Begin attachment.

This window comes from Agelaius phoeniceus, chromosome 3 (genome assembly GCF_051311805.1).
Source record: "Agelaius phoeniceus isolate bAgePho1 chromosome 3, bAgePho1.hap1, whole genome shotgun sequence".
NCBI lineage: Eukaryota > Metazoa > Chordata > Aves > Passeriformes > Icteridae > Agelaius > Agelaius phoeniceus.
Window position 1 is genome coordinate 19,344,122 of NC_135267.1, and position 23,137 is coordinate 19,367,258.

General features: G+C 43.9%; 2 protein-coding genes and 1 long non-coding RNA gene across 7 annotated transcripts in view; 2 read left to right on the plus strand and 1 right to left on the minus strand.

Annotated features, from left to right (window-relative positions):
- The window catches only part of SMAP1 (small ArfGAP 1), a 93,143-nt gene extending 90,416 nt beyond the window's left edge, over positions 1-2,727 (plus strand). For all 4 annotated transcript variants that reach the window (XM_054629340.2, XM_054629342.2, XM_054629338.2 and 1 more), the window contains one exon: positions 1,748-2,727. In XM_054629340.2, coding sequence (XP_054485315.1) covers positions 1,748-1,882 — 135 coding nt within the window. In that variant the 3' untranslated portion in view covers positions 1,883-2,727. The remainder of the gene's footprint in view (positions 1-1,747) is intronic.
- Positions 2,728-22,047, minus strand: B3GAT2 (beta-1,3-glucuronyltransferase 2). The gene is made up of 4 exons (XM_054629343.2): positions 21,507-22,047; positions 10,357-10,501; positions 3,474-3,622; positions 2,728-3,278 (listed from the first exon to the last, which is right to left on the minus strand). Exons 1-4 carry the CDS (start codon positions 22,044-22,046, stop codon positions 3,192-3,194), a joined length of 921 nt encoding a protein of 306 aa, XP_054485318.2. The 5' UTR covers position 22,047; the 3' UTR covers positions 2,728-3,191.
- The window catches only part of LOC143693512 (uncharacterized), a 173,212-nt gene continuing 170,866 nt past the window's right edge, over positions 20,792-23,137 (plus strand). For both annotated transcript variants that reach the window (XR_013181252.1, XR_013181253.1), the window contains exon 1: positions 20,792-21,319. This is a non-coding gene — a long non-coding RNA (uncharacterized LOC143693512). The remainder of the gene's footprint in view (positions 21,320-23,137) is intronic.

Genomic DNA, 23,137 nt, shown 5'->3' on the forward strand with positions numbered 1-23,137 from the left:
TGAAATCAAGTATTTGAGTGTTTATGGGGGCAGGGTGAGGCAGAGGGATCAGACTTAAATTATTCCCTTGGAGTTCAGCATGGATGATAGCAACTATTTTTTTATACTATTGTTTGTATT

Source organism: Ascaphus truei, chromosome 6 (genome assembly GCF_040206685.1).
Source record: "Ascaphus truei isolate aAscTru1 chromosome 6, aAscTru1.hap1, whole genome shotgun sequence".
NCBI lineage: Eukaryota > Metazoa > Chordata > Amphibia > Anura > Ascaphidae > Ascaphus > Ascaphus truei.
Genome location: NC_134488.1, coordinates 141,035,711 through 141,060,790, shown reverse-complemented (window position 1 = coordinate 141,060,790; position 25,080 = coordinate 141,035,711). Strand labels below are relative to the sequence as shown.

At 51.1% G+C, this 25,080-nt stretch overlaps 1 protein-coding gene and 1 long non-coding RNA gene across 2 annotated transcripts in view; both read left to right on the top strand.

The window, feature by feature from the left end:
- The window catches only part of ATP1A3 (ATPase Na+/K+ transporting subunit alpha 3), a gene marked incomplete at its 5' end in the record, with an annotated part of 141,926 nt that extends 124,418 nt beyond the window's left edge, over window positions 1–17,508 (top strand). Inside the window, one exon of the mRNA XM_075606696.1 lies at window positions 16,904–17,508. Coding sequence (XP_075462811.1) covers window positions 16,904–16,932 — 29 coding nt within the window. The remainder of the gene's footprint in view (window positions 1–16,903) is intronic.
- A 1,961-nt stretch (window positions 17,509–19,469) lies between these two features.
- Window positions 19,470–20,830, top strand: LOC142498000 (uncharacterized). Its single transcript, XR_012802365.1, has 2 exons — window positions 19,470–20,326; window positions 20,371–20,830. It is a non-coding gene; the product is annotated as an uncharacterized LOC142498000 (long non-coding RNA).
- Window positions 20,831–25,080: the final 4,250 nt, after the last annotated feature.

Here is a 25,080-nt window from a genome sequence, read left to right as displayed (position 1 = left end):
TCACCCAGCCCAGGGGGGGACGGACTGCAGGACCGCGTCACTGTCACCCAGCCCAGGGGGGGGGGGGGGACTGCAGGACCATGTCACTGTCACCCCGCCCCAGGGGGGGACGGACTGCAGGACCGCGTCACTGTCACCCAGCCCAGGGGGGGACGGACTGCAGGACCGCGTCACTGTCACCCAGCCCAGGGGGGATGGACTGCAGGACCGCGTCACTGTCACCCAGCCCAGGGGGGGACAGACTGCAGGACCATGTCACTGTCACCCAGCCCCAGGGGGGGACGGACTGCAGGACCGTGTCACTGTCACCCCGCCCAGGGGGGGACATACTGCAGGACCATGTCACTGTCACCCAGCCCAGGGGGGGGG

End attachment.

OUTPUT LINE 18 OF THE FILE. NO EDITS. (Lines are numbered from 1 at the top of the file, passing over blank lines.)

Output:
- The window catches only part of ATP1A3 (ATPase Na+/K+ transporting subunit alpha 3), a gene marked incomplete at its 5' end in the record, with an annotated part of 141,926 nt that extends 124,418 nt beyond the window's left edge, over window positions 1–17,508 (top strand). Inside the window, one exon of the mRNA XM_075606696.1 lies at window positions 16,904–17,508. Coding sequence (XP_075462811.1) covers window positions 16,904–16,932 — 29 coding nt within the window. The remainder of the gene's footprint in view (window positions 1–16,903) is intronic.